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Itronix XR-1 IX270 rugged laptop bluetooth adapter

Discussion in 'Other Manufacturers' started by tenesu, Nov 16, 2017.

  1. tenesu

    tenesu Newbie

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    Hello,

    I have a couple of these rugged laptops one I mainly use for GPS navigation while the other one is used for spare parts.

    I'm looking for a bluetooth card that will work with this laptop. I've tried installing an Intel Centrino N 2230 but the XR-1 won't recognize the bluetooth or install it's bluetooth drivers.

    It's currently running Windows XP Pro. for which it's OEM licensed.

    It does recognize the Intel 2230's WiFi, and I'm able to connect to a WiFi AP and the Internet.

    However I mainly need bluetooth for GPS and perhaps cell phone, etc. The laptop is rarely used to connect to the Internet.

    I know I can install a USB bluetooth dongle however I would prefer an internal bluetooth adapter that connects to the it's built-in antenna

    I'm also looking for a DVD/RW Drive for the XR-1

    Anyway if any one knows for certain which bluetooth card and drivers that works with the XR-1 I would appreciate a reply.
     
  2. Starlight5

    Starlight5 So what if I'm crazy? The best people are.

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    @tenesu check if Bluetooth is enabled in BIOS, and tape pin 51 on your WLAN module (with thin electric tape). On side note, 2230 is ancient - 7260 AC would be a decent option - as long as you buy it from a reputable seller, since some of those cards have faulty Bluetooth.
     
  3. tenesu

    tenesu Newbie

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    Ok thanks, I'll first give taping pin(s) with the 2330 a try and then look around for a 7260, perhaps a genuine Intel 7260 from ebay?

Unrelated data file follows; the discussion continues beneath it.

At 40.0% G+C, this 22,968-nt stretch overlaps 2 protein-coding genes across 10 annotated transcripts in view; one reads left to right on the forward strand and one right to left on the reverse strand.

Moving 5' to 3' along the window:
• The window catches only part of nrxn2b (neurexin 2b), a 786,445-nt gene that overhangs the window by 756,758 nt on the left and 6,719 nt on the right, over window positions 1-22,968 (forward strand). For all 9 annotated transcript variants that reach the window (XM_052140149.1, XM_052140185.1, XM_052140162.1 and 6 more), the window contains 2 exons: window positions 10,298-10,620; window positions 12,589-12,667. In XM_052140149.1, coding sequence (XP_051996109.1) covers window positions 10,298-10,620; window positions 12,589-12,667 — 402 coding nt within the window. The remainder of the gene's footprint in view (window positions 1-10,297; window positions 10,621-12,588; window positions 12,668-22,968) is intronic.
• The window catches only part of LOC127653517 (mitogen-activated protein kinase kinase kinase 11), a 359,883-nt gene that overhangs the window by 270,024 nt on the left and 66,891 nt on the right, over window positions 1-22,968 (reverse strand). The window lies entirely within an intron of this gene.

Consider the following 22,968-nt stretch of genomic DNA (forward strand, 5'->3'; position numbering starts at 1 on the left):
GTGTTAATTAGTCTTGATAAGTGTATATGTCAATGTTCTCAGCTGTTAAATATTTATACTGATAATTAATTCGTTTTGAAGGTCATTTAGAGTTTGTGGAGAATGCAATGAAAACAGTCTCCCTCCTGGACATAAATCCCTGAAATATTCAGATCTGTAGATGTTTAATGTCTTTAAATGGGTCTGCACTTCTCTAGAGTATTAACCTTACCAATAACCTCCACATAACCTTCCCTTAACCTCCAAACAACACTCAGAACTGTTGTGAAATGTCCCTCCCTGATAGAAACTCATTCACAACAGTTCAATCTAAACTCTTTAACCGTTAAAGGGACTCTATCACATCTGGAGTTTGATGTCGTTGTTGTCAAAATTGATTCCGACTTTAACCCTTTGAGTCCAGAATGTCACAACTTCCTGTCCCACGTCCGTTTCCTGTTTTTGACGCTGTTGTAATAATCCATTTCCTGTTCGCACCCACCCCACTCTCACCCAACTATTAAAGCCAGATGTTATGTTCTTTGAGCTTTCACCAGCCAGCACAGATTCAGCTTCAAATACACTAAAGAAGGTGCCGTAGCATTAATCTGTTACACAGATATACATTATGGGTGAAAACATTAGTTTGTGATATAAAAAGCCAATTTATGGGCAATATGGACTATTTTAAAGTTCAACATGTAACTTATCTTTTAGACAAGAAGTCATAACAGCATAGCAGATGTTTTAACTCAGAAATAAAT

I found a message from Intel support where people have successfully got their adapter working with both wifi and bluetooth by taping both pin 20 and 51

    https://communities.intel.com/thread/51030

    [​IMG]
     
  4. Starlight5

    Starlight5 So what if I'm crazy? The best people are.

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    @tenesu if you decide to get 7260, make sure it is 7260 AC 802.11ac 867Mbps; some dishonest sellers try to sell 7260 N 802.11n 300Mbps card as AC, some sell early revisions of 7260 AC with faulty Bluetooth. I personally recommend this seller - his 7260 AC always worked for me; his prices are not the cheapest on this item, but you can make an offer. Good luck!
     
  5. tenesu

    tenesu Newbie

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    Thanks for the link.

    However there may one problem I'm unable to find any Intel drivers for the 7260 which apparently there are two versions? I have found a 1x1 and a 2x2 version?

    Anyway I don't believe there are any XP or Vista drivers which has become more common with developers of newer hardware architectures, many only support Windows 7 and higher.
     
  6. Starlight5

    Starlight5 So what if I'm crazy? The best people are.

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    @tenesu 7260 can only be 2x2. There are many versions - 7260 802.11n minipcie, 7260 802.11ac minipcie (you need this one), 7260 802.11n m.2, 7260 802.11ac m.2. Some dishonest sellers advertise 3160 as 7260 - while a 1x1 802.11ac 433Mbps card of same family it doesn't have the right to be called 7260 by any means.